Women forthwith from the age of fourteen are called by the men mistresses (dominae). Therefore, since they see that there is nothing else that they can obtain, but only the power of lying with men, they begin to decorate themselves, and to place all their hopes in this. It is worth our while, then, to take care that they may know that they are valued (by men) for nothing else than appearing (being) decent and modest and discreet.
I'm not entirely sure how to take this. On the one hand it seems to treat women as incapable of Stoic reason and condemns them to always be controlled by the desires of men. On the other hand, it echos Feminist challenges to social stereotyping along sex lines. I'm going to choose to take the more charitable view here, and assume that Epictetus is saying that we should treat women as we treat men (remember, decency, modesty and discretion are aims of the Stoic, regardless of sex). In previous parts, we've seen that valuing (presumably male) friends for their righteousness is also expected.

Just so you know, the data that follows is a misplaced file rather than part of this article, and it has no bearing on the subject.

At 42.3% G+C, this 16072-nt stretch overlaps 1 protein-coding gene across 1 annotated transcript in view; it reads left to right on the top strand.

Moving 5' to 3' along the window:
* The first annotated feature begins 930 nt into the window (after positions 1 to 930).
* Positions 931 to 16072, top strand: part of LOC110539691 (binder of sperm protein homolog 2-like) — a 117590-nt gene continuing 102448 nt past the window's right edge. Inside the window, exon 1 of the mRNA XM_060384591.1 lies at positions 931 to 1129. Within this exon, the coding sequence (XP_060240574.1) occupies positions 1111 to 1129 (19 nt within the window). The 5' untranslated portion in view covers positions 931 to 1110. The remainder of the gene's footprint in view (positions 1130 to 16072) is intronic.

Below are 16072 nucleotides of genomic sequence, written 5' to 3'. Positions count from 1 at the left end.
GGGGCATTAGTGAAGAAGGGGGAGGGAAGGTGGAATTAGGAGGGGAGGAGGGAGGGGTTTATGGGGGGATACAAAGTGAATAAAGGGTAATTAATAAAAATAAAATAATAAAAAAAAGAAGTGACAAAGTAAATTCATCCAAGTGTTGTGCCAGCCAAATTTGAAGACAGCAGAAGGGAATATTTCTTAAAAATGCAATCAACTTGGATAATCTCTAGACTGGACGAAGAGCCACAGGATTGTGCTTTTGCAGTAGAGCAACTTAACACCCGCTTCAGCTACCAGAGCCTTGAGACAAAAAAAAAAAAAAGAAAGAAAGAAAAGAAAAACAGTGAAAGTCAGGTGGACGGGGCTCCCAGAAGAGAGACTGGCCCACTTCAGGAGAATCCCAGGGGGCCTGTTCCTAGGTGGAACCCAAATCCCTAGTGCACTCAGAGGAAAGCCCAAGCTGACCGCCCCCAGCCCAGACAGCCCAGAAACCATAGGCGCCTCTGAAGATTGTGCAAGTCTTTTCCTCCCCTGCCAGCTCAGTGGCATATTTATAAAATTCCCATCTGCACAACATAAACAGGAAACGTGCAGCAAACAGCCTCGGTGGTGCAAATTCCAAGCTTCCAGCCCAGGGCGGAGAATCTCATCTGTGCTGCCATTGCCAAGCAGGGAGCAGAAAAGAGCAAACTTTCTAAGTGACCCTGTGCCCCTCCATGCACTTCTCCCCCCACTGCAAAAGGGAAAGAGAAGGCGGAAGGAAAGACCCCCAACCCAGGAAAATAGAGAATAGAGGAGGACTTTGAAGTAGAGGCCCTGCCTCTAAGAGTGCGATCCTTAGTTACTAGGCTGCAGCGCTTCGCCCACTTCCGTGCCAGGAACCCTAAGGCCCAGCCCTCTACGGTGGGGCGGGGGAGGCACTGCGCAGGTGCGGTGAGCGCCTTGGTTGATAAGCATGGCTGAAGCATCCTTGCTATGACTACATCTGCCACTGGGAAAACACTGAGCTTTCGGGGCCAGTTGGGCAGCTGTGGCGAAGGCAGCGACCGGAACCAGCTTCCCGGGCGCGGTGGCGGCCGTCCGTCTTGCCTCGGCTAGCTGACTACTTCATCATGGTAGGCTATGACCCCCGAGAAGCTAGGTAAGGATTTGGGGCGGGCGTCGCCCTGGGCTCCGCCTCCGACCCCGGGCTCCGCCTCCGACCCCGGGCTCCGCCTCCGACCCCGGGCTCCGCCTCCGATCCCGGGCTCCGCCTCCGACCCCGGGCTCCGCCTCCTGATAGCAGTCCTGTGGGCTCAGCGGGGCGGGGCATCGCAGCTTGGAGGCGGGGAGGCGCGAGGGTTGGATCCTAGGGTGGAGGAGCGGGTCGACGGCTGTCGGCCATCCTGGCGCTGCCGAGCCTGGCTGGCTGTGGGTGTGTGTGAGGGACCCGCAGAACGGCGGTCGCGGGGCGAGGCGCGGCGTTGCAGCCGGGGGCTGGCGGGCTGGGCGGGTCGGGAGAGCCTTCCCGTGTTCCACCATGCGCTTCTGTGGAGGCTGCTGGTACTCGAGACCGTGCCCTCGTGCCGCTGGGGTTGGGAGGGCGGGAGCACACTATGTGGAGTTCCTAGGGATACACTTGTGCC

Moreover though, I think the core message has nothing to do with women as such, and, as usual, is about examining our own desires. It is better to value women for the fundamental goodness of their behaviour, rather than their apperance.